Vacations: An Exercise in Self-Flagellation

I went to Disney World with my lady friend and her younger sister last week. I know, I know, adults who go to Disney are creepy. Fine. I’m creepy. I accept that. You may or may not be aware, but it’s the most magical place on Earth. Unless you’re a writer that can’t relax, then it’s just magically painful.

I liked the idea behind taking some time off. I had just finished the third draft of my first book, and it’s rapidly approaching publication. I’ve written over half of my second book, and I’m madly in love with it. (And I’m hoping that doesn’t mean it sucks.) It seemed like a good time to stop and take stock of my situation; enjoy a little rest before finishing book two and three. I was wrong. I couldn’t relax the whole time I was in Florida. I tried to work and failed. I didn’t have anywhere to be alone. (I hate writing with other people around.) I tried just taking notes, but that isn’t the same. It was like eating a pretzel when I wanted a steak. I came up with a few good ideas for future stories, but by and large I was a miserable bastard.

If you Google “How often should I write?” you’ll find the whole gamut of results. Some people, like Stephen King, will tell you to write every day. Dean Koontz is another daily writer. I know there are a dozen more I’ve heard of, but none of their names come to mind. Other writers will tell you that’s ludicrous. One guy wrote on his website that he only writes once or twice a week, but writes for twelve hours when he does it. Another lady I read about would rent a cheap motel room for a week and finish the book she was working on there, working from sunup to sundown. Patrick Rothfuss took 11 years to write The Name of The Wind, one of my favorite books.

When I started writing I was certain I was a daily writer. Why wouldn’t I be? Nobody ever takes days off when they’re serious about a career! (Silly, I know.) Once I started actually writing, I found this to be impossible. I couldn’t do it more than five days a week. I struggled  to get 1000 words, let alone 2000 7 days a week, which was my initial goal. The book I thought would only take me two and a half months took four to write, and editing is taking about as long. But during that time a funny thing happened. It got easier. Every day I sat down the words came a little quicker than they did before. By the time August rolled around I could sit down and bang out 1000 words in 30-60 minutes every day, and most days I was getting between 1500-2000. Crazy, right?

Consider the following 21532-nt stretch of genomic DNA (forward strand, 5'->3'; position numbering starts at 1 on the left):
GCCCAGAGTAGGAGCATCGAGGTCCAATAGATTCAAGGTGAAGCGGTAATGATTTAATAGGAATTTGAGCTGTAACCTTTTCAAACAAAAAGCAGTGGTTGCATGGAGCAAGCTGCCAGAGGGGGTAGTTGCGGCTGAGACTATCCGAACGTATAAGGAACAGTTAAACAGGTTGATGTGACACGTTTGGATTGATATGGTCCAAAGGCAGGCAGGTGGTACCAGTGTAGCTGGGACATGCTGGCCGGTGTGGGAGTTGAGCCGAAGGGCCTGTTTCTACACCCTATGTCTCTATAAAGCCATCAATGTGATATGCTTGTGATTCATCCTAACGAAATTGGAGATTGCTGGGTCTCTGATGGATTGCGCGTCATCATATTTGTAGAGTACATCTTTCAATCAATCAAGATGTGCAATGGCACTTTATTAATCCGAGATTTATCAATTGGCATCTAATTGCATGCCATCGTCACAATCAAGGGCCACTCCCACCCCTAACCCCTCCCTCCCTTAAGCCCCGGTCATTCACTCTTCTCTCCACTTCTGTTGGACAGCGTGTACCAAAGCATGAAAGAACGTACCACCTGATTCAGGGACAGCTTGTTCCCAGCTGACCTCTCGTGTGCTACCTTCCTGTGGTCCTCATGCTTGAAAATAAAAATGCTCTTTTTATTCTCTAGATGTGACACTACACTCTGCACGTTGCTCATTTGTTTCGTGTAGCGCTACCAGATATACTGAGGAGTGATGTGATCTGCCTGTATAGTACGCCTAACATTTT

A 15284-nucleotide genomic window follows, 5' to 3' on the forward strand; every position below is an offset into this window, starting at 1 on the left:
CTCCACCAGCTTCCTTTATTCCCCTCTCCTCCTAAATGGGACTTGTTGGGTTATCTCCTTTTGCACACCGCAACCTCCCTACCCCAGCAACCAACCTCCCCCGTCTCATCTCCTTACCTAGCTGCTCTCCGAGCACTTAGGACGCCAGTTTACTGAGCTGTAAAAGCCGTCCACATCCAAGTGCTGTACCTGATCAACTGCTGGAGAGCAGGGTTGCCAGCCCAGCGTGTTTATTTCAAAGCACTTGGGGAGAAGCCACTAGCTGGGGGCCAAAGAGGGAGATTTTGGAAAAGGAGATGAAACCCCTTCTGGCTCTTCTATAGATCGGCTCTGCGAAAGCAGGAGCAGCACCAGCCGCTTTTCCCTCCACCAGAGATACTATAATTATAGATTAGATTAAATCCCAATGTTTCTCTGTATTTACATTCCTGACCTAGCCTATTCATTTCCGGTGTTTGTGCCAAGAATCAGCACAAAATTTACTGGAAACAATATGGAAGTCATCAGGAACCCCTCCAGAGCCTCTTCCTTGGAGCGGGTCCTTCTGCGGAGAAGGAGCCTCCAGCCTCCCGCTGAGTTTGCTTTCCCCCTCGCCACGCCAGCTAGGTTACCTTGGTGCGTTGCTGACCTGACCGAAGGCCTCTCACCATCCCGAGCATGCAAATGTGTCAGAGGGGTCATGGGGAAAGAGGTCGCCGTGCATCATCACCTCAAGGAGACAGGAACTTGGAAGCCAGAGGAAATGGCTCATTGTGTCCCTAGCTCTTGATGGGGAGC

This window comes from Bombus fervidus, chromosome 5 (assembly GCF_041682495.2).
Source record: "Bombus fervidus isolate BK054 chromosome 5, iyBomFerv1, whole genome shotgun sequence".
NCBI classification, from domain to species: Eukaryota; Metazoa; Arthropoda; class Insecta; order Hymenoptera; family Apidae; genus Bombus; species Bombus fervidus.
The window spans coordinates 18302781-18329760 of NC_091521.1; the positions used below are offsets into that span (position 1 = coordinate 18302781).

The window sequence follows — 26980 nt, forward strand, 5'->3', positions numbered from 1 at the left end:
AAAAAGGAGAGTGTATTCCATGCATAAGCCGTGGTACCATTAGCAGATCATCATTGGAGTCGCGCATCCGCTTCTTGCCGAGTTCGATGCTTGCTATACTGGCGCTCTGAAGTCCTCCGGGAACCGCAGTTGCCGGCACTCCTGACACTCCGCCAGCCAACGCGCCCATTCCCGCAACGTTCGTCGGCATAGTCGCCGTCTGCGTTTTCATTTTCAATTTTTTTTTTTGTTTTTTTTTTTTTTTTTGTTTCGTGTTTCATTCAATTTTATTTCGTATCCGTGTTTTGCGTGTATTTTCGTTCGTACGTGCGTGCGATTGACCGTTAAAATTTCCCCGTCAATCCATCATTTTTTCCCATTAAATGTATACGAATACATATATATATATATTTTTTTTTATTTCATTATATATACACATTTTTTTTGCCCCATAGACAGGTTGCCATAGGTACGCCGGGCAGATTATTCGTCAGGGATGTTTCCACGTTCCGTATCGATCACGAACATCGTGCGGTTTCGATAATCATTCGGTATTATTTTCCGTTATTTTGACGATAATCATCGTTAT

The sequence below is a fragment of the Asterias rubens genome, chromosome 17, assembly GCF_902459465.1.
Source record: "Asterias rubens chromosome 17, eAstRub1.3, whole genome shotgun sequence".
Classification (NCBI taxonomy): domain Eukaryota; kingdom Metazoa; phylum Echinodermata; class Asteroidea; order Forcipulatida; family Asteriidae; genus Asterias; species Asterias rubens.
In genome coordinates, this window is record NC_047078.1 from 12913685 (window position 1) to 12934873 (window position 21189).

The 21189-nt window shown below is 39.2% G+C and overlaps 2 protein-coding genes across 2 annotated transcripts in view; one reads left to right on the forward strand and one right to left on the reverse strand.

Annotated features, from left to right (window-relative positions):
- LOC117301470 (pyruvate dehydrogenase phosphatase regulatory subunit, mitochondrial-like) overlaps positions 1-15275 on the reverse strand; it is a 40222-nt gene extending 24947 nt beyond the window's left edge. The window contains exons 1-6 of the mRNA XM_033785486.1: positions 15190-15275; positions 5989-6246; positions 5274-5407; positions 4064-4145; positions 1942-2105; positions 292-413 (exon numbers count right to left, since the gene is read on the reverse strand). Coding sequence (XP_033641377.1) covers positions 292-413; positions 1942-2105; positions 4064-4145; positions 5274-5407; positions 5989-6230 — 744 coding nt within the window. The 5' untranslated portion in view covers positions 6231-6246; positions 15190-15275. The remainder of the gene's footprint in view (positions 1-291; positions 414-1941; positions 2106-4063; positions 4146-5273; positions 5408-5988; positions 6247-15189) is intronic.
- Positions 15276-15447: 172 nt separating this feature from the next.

And then Disney. I discovered that productivity is a double edged sword. Studies show that your level of stress after a vacation is actually higher than before. You get a little taste of the sweet life, but then you have to come back and catch up with the real world. A lot of people don’t like taking vacations. Looks like I’m part of that club. My idea of a good day is getting an article written on this website, doing some self promotion, and getting 2000 words down on paper. As it turns out, dicking around an amusement park is nowhere on that list. Not to say that I won’t ever go on a vacation again, I just won’t go on one that doesn’t afford me the chance to get some work done. You might be different. Maybe you’re one of those people that can write 5000 words every day. Maybe you only get 500 words three times a week. Maybe it’ll take you 11 years to write a book. Any of that is fine. Me? Daily writing from here on out.

But. BUT! I did get some very unflattering pictures of both myself and my girlfriend as pirates for your enjoyment, so there’s that. Here you go!

Me pirateMegan Pirate

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